the viewfinder or on the top display window. The combination
of aperture/shutter speed may not be suitable for the subject
youve chosen how can the camera decide at what speed
something is moving, or what depth of field you would
prefer? most do offer a program shift control so you can
change the combination without to much trouble. This mode
of operation has the obvious advantage of being quick and
simple to use, and is brilliant if youve never handled a
camera before
SPECIAL PROGRAM MODES/PROGRAM BIAS. Many SLR
cameras offer special modes of operation geared to more
specific use. Depth of field mode is designed to give you a
smallest practicable aperture in the lighting conditions
available.
PICTOGRAMS. These modes are specialist in their
application-setting the apertures and or shutter speeds with
a specific subject in mind e.g. sport mode where it will offer a
faster shutter speed, or portrait mode where it will offer a
shallow depth of field/focus such as F4, which gives limited
sharpness to the face, but throws the background right out of
focus.
Other options are for landscapes, action, close up, bulb (for
long exposures at night etc)

PICTOGRAMS cont. In the main these modes are useful


for those beginning in photography, who does not wish to
complicate their photography too soon.
APERTURE PRIORITY AE This allows you to set the lens
to the suitable aperture for the subject, giving a control
over depth of field, while the camera automatically sets
the shutter speed ideal for landscape work
SHUTTER PRIORITY This is the opposite to aperture
priority in that you set the shutter speed and the camera
sorts out the aperture for you
METERED MANUAL This is the most basic exposure
mode of all and the one that gives the photographer
complete control over choices in aperture & shutter
speeds. If you use the cameras integral meter for
exposure it allows you to adjust that given reading to suit
your idea of exposure you can bracket (take several
pictures on slightly different exposures, slightly darker or
lighter as well as the correct metered exposure) easily
using this mode, you can also over or under expose to suit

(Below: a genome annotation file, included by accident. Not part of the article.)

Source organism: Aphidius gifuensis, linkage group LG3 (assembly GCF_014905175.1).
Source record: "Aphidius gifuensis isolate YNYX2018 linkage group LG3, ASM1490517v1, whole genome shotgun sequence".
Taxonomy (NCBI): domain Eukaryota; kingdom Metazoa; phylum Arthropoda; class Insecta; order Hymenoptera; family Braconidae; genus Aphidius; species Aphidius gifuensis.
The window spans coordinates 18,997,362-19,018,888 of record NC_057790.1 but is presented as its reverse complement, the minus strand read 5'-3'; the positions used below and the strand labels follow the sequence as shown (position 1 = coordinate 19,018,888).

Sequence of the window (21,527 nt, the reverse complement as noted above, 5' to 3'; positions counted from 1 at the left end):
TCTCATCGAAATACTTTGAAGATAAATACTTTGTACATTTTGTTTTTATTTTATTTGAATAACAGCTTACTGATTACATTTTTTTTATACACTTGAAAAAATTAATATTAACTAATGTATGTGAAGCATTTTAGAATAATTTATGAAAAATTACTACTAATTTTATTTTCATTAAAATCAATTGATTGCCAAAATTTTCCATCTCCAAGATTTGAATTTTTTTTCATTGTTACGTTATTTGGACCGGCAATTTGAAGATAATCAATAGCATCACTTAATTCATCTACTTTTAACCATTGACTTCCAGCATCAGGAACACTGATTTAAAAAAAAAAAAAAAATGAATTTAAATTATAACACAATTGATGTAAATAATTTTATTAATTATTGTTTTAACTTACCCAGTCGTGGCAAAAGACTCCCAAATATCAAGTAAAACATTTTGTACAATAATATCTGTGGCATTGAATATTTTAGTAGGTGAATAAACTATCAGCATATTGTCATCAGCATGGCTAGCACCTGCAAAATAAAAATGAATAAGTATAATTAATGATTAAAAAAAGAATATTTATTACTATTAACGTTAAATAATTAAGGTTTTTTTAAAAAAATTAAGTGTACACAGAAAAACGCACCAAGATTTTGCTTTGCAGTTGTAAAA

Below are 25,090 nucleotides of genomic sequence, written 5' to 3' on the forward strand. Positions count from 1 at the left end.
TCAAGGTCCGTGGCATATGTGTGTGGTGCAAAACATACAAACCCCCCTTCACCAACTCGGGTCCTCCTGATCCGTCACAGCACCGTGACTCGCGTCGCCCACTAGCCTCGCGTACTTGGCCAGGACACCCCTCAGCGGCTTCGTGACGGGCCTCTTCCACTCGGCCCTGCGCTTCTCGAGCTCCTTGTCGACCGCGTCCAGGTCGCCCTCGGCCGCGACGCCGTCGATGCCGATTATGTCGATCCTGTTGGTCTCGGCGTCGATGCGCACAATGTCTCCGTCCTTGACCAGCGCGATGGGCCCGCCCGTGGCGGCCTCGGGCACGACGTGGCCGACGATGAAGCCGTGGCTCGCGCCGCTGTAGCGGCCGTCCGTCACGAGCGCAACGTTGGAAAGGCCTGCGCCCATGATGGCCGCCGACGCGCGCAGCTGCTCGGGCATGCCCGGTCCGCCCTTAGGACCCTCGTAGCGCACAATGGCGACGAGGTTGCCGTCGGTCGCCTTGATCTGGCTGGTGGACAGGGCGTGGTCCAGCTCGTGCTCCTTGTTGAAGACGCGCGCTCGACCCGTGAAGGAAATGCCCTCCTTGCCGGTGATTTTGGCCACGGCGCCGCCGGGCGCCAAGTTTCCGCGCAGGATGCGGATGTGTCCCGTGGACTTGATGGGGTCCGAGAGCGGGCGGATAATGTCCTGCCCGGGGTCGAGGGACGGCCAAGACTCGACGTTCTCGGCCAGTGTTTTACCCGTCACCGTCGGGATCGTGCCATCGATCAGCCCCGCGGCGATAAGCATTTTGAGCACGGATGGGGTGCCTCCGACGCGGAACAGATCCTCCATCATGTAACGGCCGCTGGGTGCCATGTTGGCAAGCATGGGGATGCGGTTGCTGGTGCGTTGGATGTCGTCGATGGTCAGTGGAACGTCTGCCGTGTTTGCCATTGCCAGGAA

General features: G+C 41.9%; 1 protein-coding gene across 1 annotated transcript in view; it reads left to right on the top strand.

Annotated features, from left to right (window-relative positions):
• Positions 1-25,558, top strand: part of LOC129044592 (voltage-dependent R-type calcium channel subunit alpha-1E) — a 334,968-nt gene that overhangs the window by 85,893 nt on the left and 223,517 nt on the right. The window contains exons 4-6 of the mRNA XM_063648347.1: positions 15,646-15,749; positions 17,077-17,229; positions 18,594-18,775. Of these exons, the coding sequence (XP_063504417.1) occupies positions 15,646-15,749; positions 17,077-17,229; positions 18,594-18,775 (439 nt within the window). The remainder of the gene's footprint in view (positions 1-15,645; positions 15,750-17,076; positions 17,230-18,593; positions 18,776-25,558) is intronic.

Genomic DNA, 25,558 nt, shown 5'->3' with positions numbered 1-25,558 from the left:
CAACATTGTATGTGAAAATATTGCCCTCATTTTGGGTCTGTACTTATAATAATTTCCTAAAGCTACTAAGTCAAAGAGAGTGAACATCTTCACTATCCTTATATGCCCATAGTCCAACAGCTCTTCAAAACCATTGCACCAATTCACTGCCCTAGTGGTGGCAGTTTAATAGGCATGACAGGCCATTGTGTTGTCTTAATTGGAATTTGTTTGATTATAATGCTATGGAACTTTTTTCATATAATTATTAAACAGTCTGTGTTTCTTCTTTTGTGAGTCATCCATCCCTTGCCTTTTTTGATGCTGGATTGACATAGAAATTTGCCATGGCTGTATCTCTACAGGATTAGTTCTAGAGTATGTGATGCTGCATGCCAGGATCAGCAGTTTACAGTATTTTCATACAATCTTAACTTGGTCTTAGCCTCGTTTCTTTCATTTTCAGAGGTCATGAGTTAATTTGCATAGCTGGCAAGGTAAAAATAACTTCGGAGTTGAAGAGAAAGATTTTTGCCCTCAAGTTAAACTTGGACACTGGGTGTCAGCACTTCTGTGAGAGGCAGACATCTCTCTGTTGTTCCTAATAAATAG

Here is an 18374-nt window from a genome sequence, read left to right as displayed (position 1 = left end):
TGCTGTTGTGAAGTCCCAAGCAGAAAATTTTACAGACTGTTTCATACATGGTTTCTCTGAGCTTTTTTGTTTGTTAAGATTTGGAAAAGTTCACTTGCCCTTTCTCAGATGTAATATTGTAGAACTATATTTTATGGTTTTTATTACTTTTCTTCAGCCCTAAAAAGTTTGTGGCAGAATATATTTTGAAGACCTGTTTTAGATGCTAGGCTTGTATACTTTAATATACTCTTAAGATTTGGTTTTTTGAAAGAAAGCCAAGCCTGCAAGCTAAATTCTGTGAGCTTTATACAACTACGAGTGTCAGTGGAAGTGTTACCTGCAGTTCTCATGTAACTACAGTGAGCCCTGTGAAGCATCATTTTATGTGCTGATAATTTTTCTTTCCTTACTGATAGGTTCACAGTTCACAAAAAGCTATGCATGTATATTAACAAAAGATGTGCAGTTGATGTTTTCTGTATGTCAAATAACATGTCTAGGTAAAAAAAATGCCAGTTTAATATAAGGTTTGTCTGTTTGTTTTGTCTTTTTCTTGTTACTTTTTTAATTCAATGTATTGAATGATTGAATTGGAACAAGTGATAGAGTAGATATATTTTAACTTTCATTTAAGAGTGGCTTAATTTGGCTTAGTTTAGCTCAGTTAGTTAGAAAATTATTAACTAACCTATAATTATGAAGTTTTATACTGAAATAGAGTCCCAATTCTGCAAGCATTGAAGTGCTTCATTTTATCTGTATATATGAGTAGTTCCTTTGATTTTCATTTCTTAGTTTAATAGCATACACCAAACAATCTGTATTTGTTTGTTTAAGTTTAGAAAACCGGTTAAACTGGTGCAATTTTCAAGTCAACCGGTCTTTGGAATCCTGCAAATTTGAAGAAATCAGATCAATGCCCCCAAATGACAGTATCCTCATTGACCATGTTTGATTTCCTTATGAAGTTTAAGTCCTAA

the film in use (black and white film requires a different
exposure technique to colour, this mode allows that
option)Digital cameras allow more forgiving way to control
exposure as you can alter it on the PC afterwards
EXPOSURE COMPENSATION This feature allows a fine
tune control in 1/3 of an F-stop Increments, over or under
the Integral metering given in the camera, simply by
slightly darkening or lightening the exposure, again the
decision is yours, The dial to do this is usually on the
thumb wheel for exposure settings or on a separate
control on the top of the camera. This is an ideal feature to
use when bracketing your exposures.

CAMERA TYPES AN OVERVIEW


The range of Cameras now available is enormous, development
continually up-grades or up-dates models, discontinues others or
brings in new technology, as in the case of Digital cameras.
Here is a brief guide to Cameras, Types and Format. Also an
indication of their advantages and disadvantages.
PINHOLE - A simple black box, with a pinhole for the light to
travel through. It has no lens. The light is projected
onto a sheet of film held in place at the back of the
box. They are fun and easy to make, easy to use.
Disadvantage is that Image quality is very poor, but
has a soft charm to it. Some better quality ones are
available for those who enjoy this early style of picture
making.
BOX CAMERA - Seldom used these days, but in the early
1930s lots of family snaps were taken using these, in
fact even up until the 50s people recorded aspects of
their everyday life, holidays, birthdays etc on these.
The advantages were that theyre easy to use in good
sunlit conditions, image quality quite good for small
pictures. Bigger enlargements show up faults out of
focus corners, poor definition and not much control
over the exposure. Viewfinders were very small.
Simple box with roll-film carrier and standard 50mm
lens. Lots of variations.
35MM - Camera that revolutionised modern-day photography.
Early models such as the Retina, of Leica made with
fixed focal length lens and some exposure controls.
Film size was 35mm wide, and was held in a cassette
just as it is today. The advantages were that of size,
easy of handling, unobtrusive, could be used in a

variety of lighting conditions as exposures could be


altered manually and also didnt always need to be
used on a tripod. The down side was rapid design
change in early models and eventual superseding by
compact and SLR 35mm cameras.

Film 35MM SLR Single lens reflex cameras, allowing


the photographer a huge amount of flexibility in
changing lenses, exposure control, creative techniques
etc. They have the advantage of being fairly
lightweight, fully automatic or with manual overrides,
auto focus etc. The reflex system allows you to view
the image through the camera lens by means of a
mirror and a prism, giving more control over viewpoint
and composition. Coupling up a zoom lens means less